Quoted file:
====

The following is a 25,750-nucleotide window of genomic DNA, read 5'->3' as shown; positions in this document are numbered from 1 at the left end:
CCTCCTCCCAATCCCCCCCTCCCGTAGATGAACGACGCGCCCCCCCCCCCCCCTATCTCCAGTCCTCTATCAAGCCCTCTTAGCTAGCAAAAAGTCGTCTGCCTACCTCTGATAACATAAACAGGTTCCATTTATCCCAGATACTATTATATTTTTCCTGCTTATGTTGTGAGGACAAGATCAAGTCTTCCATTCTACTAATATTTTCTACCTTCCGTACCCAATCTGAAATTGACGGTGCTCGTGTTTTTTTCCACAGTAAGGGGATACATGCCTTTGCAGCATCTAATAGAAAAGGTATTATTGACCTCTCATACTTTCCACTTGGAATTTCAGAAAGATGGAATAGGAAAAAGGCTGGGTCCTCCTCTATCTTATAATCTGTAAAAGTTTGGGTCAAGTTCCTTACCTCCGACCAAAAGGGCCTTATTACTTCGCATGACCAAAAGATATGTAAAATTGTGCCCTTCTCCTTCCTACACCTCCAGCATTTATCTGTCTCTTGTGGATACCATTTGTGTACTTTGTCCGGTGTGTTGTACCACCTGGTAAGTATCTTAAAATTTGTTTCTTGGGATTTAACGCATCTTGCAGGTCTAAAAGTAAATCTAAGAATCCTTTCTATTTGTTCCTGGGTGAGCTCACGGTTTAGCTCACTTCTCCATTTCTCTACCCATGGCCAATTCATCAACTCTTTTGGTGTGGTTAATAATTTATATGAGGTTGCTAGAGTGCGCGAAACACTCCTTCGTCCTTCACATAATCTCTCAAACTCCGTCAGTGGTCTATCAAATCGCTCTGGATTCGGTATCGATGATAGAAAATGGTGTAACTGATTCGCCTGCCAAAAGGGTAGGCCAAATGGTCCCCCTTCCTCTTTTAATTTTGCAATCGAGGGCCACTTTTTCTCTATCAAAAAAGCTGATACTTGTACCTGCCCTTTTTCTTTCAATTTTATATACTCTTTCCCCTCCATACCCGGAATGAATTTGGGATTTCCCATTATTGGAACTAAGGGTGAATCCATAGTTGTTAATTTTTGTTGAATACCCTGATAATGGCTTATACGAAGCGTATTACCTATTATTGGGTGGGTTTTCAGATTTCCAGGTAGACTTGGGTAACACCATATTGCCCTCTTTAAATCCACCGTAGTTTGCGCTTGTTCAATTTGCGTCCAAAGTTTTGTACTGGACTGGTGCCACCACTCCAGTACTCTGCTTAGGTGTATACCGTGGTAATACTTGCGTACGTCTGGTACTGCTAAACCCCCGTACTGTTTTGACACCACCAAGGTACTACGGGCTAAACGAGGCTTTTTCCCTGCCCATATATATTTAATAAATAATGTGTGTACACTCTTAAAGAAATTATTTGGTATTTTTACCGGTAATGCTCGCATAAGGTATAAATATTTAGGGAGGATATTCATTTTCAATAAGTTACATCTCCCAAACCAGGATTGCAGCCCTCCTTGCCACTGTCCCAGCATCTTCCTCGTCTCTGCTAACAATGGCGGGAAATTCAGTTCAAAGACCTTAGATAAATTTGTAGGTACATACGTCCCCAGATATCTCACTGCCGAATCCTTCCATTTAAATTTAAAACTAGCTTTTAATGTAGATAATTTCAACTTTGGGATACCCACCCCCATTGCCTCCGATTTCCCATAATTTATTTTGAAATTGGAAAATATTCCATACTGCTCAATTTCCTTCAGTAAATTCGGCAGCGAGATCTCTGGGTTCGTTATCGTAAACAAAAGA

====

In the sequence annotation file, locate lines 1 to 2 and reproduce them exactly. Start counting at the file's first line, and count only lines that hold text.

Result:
The following is a 25,750-nucleotide window of genomic DNA, read 5'->3' as shown; positions in this document are numbered from 1 at the left end:
CCTCCTCCCAATCCCCCCCTCCCGTAGATGAACGACGCGCCCCCCCCCCCCCCTATCTCCAGTCCTCTATCAAGCCCTCTTAGCTAGCAAAAAGTCGTCTGCCTACCTCTGATAACATAAACAGGTTCCATTTATCCCAGATACTATTATATTTTTCCTGCTTATGTTGTGAGGACAAGATCAAGTCTTCCATTCTACTAATATTTTCTACCTTCCGTACCCAATCTGAAATTGACGGTGCTCGTGTTTTTTTCCACAGTAAGGGGATACATGCCTTTGCAGCATCTAATAGAAAAGGTATTATTGACCTCTCATACTTTCCACTTGGAATTTCAGAAAGATGGAATAGGAAAAAGGCTGGGTCCTCCTCTATCTTATAATCTGTAAAAGTTTGGGTCAAGTTCCTTACCTCCGACCAAAAGGGCCTTATTACTTCGCATGACCAAAAGATATGTAAAATTGTGCCCTTCTCCTTCCTACACCTCCAGCATTTATCTGTCTCTTGTGGATACCATTTGTGTACTTTGTCCGGTGTGTTGTACCACCTGGTAAGTATCTTAAAATTTGTTTCTTGGGATTTAACGCATCTTGCAGGTCTAAAAGTAAATCTAAGAATCCTTTCTATTTGTTCCTGGGTGAGCTCACGGTTTAGCTCACTTCTCCATTTCTCTACCCATGGCCAATTCATCAACTCTTTTGGTGTGGTTAATAATTTATATGAGGTTGCTAGAGTGCGCGAAACACTCCTTCGTCCTTCACATAATCTCTCAAACTCCGTCAGTGGTCTATCAAATCGCTCTGGATTCGGTATCGATGATAGAAAATGGTGTAACTGATTCGCCTGCCAAAAGGGTAGGCCAAATGGTCCCCCTTCCTCTTTTAATTTTGCAATCGAGGGCCACTTTTTCTCTATCAAAAAAGCTGATACTTGTACCTGCCCTTTTTCTTTCAATTTTATATACTCTTTCCCCTCCATACCCGGAATGAATTTGGGATTTCCCATTATTGGAACTAAGGGTGAATCCATAGTTGTTAATTTTTGTTGAATACCCTGATAATGGCTTATACGAAGCGTATTACCTATTATTGGGTGGGTTTTCAGATTTCCAGGTAGACTTGGGTAACACCATATTGCCCTCTTTAAATCCACCGTAGTTTGCGCTTGTTCAATTTGCGTCCAAAGTTTTGTACTGGACTGGTGCCACCACTCCAGTACTCTGCTTAGGTGTATACCGTGGTAATACTTGCGTACGTCTGGTACTGCTAAACCCCCGTACTGTTTTGACACCACCAAGGTACTACGGGCTAAACGAGGCTTTTTCCCTGCCCATATATATTTAATAAATAATGTGTGTACACTCTTAAAGAAATTATTTGGTATTTTTACCGGTAATGCTCGCATAAGGTATAAATATTTAGGGAGGATATTCATTTTCAATAAGTTACATCTCCCAAACCAGGATTGCAGCCCTCCTTGCCACTGTCCCAGCATCTTCCTCGTCTCTGCTAACAATGGCGGGAAATTCAGTTCAAAGACCTTAGATAAATTTGTAGGTACATACGTCCCCAGATATCTCACTGCCGAATCCTTCCATTTAAATTTAAAACTAGCTTTTAATGTAGATAATTTCAACTTTGGGATACCCACCCCCATTGCCTCCGATTTCCCATAATTTATTTTGAAATTGGAAAATATTCCATACTGCTCAATTTCCTTCAGTAAATTCGGCAGCGAGATCTCTGGGTTCGTTATCGTAAACAAAAGA